IRS Notice 2013-54
In September 2013 the IRS issued Notice 2013-54, which attempted to answer several questions concerning the implementation of the Affordable Care Act (the ACA). The following is our review of some of the pertinent guidance provided by IRS Notice 2013-54. Keep in mind that future guidance may require changes in our interpretation.
Are “Stand Alone” Health Reimbursement Accounts permitted?
Yes, but only if the HRA:
1) provides benefits only to retired employees, or
2) provides only “excepted” benefits, such as dental or vision.
An example of a permitted design is an HRA that credits employees’ “accounts” with $200 per month while employed, but the employee cannot file claims against the “account” until after the employee retires. All other HRAs must be “integrated” with a group major medical policy to comply with the ACA’s prohibition on annual benefit limits. The Notice indicates that if the “integrated” group health plan does not provide “minimum value”, the types of medical expenses that may be reimbursed by the HRA must be limited to deductibles, co-insurance, co-payments and certain other medical expenses specified in the Notice. HRAs that are not “integrated” may continue to exist and pay benefits until existing account balances have been exhausted, but new amounts may not be added after December 31, 2013. New amounts may be added during 2013, but only under the terms of the plan in effect on January 1, 2013. This prohibits an employer from “dumping” large amounts into employee HRA accounts prior to December 31, 2013.
May Health Reimbursement Accounts Reimburse Individual Major Medical Insurance Premiums for Current Employees?
May a “Retiree Only” Health Reimbursement Account Reimburse Individual Major Medical Insurance Premiums
for Retired Employees?
Can Employers Reimburse Individual Major Medical Insurance Premiums on an After-Tax Basis?
Why would an employer want to do this?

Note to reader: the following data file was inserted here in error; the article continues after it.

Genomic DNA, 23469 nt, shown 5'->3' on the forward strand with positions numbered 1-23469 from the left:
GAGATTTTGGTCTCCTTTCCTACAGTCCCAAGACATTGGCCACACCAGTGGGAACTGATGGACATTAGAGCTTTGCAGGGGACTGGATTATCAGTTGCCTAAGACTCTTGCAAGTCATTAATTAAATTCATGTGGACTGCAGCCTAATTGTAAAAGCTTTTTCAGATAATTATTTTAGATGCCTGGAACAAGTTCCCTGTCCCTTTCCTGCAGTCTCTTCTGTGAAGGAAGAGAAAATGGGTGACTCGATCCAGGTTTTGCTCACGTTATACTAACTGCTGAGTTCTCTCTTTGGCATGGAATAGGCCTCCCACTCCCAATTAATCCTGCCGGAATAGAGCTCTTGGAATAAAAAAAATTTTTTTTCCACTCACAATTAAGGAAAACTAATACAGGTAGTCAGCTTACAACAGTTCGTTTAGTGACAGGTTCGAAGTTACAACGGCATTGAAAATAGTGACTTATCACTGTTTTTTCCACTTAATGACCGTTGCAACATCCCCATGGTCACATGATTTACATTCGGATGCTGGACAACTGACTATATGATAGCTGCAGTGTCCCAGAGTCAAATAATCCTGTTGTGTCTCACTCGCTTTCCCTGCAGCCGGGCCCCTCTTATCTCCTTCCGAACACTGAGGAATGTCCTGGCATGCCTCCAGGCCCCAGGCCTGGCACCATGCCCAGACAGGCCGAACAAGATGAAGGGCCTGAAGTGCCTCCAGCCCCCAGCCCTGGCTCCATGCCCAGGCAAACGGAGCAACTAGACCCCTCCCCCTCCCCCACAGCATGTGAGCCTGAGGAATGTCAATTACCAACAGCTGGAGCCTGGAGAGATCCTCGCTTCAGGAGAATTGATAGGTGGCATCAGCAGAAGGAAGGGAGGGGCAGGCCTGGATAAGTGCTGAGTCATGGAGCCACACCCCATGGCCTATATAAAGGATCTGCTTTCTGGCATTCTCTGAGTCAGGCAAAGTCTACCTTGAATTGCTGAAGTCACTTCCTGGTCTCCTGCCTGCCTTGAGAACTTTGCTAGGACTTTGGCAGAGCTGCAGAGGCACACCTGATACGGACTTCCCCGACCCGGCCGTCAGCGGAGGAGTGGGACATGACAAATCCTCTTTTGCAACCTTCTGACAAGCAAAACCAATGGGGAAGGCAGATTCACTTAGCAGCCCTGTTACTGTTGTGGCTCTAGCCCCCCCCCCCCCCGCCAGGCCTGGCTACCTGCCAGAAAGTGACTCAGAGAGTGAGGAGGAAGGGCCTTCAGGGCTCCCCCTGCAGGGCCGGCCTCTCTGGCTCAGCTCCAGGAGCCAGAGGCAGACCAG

- Fixes Employer benefits costs
- No discrimination rules to satisfy
- Convenience of Payroll Deduction for Employees
- Post ACA Guaranteed Issue
- Shows value to employees
- Enrollments can be done on a Private Marketplace
- Preserves Public Marketplace Subsidy for Employees
May Cafeteria Plans Reimburse Individual Major Medical Insurance Premiums Pre-Tax?
The IRS Notice did not specifically address this issue, but did suggest that Cafeteria Plans could no longer offer pre-tax reimbursement of individual major medical premiums. Several commentators have pointed out that such an outcome would directly nullify several statutory and regulatory provisions, including provisions of the ACA itself. They suggest, therefore, that the failure of the IRS to address this issue was intentional.
We feel that as of today, individual major medical insurance premiums can still be reimbursed pre-tax through a cafeteria plan. However, we would caution employers who take this approach that there is
uncertainty in the law and that this approach is subject to change. It should be kept in mind that this issue only affects the tax treatment of premiums for employees. Employer payments are always deductible as a necessary business expense.
Do Employer Contributions to Premium Costs Make the Plan Subject to ERISA?
Most commentators have always agreed that Employer contributions to premium costs make these ERISA group health plans. This has not been changed by the ACA. However, complying with these ERISA requirements are, in most cases vastly simplified by the ACA. A good TPA or other compliance consultant should be able to help you avoid any compliance issues.
What Restrictions Were Placed on Health Flexible Spending Accounts (Health FSAs)? A “stand-alone”
Health FSA will not satisfy the ACA requirement that group health plans provide preventive services without imposing any cost-sharing requirements. A Health FSA is not a “stand-along” plan if the employer makes available group health plan coverage. One solution to this problem is to encourage employees to purchase individual High Deductible Health Plans on a private marketplace in order to utilize Health Savings Accounts, which are exempted from this requirement.
The second solution is for the employer to sponsor a “skinny” group major medical plan that offers minimal benefits. Because a group health plan is “available” to employees, even if they waive coverage, the Health FSA would no longer be a “stand-alone” plan and would satisfy the requirements of the ACA.